What baby formula should I buy for my infant? It’s a question that probably only keeps getting harder to answer. There’s a huge spectrum of formulas out there – and I’ve spent quite a bit of money trialling different ones.
If your kid is doing fine on a basic supermarket formula, you’re good to go!
If you’re struggling with reflux, eczema, colic, etc – then you might be wondering what to try next.
There are dedicated Reflux formulas or Colic + Constipation formulas on the shelves. Honestly, I haven’t tried these and don’t know anyone who has, though we definitely struggled with all those symptoms. But having narrowed down the cause of Spud’s stomach and skin reactions, we have been through the gamut of practically all other formula types. Turns out we were dealing with a pretty common problem…
CMPI vs CMPA – intolerance or allergy?
Our journey was harder than the average. Spud had severe intolerances to multiple foods that took months to identify with trial and error. And the worst of the bunch was dairy.
I knew nothing about this beforehand, but oh how much I’ve learned since. How dairy lingers in your system for weeks. How most babies are reacting to the proteins in milk, not the sugars (ie, it’s not the lactose that’s the problem). How freaking common of an issue this is. And how dairy is in SO MANY THINGS. Even foods you might not expect.
I quickly got up to speed with acronyms like CMPI (cow’s milk protein intolerance) and CMPA (cow’s milk protein allergy). Allergy = probably pretty self explanatory.
Intolerances don’t show up on allergy tests and can sometimes just result in digestive and temperament symptoms. (And that’s if you can convince a doctor to test your baby, as many are reluctant to, and tests aren’t always reliable at a young age.) The only way to figure out if you’re dealing with CMPI is a food diary and elimination diet.
The formula options
When it comes to babies who don’t tolerate cow’s milk formula, the options look something like:
- Soy formula (if over 6 months old)
- Goat’s milk formula (very similar to cow’s milk in terms of the proteins, and not recommended for that reason BUT Spud was okay on goat’s, and I’ve heard of lots of other babies doing all right on it as well)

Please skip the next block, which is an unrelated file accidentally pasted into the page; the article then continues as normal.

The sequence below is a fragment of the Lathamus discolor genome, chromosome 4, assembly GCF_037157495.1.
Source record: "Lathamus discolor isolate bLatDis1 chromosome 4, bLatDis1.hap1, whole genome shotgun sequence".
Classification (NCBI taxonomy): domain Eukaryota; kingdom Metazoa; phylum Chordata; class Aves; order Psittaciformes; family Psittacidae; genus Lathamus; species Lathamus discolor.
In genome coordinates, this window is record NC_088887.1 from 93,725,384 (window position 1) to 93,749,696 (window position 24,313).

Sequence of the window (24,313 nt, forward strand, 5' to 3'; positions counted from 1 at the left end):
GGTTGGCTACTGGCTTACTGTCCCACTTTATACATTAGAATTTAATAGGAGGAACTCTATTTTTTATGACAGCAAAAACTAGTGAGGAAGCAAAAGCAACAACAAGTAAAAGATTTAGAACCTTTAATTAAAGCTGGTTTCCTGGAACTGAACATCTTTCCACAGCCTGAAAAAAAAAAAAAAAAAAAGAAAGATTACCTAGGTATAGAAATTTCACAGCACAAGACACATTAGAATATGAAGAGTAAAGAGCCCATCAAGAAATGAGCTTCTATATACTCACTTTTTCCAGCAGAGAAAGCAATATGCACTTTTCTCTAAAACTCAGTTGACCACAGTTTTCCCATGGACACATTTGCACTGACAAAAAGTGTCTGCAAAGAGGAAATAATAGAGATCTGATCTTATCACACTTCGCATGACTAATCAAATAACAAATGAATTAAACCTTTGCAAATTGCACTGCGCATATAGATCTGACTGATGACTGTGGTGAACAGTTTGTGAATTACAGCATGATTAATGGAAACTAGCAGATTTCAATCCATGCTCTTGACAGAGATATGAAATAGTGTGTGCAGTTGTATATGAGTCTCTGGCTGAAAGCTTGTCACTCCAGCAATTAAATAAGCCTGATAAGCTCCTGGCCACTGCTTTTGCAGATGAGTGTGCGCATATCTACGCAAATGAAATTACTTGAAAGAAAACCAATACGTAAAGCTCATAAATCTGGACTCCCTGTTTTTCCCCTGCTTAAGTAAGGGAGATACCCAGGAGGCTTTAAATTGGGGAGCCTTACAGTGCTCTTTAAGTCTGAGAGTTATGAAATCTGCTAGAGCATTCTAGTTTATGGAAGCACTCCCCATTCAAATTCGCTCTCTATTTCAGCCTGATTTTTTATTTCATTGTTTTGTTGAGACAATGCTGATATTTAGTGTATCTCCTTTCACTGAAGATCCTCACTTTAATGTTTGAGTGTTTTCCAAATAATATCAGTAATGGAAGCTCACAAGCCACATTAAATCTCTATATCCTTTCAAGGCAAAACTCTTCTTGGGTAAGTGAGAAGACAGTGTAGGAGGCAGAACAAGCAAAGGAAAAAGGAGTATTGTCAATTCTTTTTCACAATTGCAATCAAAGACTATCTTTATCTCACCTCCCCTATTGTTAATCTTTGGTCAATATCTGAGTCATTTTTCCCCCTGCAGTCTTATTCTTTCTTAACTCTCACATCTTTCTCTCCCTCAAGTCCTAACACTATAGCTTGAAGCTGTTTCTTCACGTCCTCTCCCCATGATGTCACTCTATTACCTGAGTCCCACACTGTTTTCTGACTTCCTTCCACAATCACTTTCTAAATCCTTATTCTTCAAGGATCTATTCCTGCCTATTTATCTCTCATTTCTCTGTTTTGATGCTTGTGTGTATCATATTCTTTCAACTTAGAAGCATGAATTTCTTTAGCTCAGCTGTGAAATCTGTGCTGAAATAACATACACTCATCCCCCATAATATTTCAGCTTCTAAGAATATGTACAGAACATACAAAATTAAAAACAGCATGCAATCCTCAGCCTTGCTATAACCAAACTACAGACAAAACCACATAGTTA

- Aptamil Allerpro formula (hydrolysed – i.e. the proteins have been broken down)
- Aptamil Pepti Junior (lactose-free and extensively hydrolysed – i.e. the proteins have been broken down)
- Neocate (elemental formula based on amino acids, i.e free of cow’s milk proteins)
We mix fed from the beginning. I spent 5 days in hospital where Spud was EBF. When we came home, he started on the odd bottle of goat’s. I was annoyed that T had bought the most expensive type (goat’s milk formula is NOT cheap), but in the end, I was glad for it.
Because Spud did NOT take well to normal cow based formulas. He was already a spitty baby, but once we switched off goat’s (I was trying to save money, as it was literally twice the price of some of the regular cow’s milk formulas) his reflux hit the next level.
Over the coming months we experimented with different cow’s milk formulas, then worked our way through the alternatives: Allerpro, Pepti Junior, and eventually Neocate. Allerpro and Pepti Junior did nothing for us; goat’s was still better. Doctors said to avoid goat’s, as per the conventional wisdom – but I had to trust my own eyes and instincts, because the evidence in front of me said otherwise. So we stuck with it, until I was able to nab some Neocate to try.
And as soon as we were able to get a prescription for Neocate around 7-8 months, I weaned him. Between Spud growing his first (ridiculously sharp) teeth and the ever-growing list of foods I could not consume, it was time.
Neocate was the game changer. The reflux stopped. The eczema improved. Spud slept through the night every night, no longer waking with tummy pains.
We recently finished our last tin of Neocate. It was a little bittersweet; the end of an era. T always complained about it. And I can’t argue with him – but, ultimately, who cares how nasty it was, if it was the one formula that actually worked?
The stuff is gross. It smells foul. It tastes nothing like milk. Lots of kids don’t take to it because of the flavour. But Spud didn’t take much coaxing. He was always a champion feeder. And I like to think that he knew, somehow. That this was the magic formula. The stuff that wouldn’t upset his gut. The stuff that would finally bring him – and me – peace.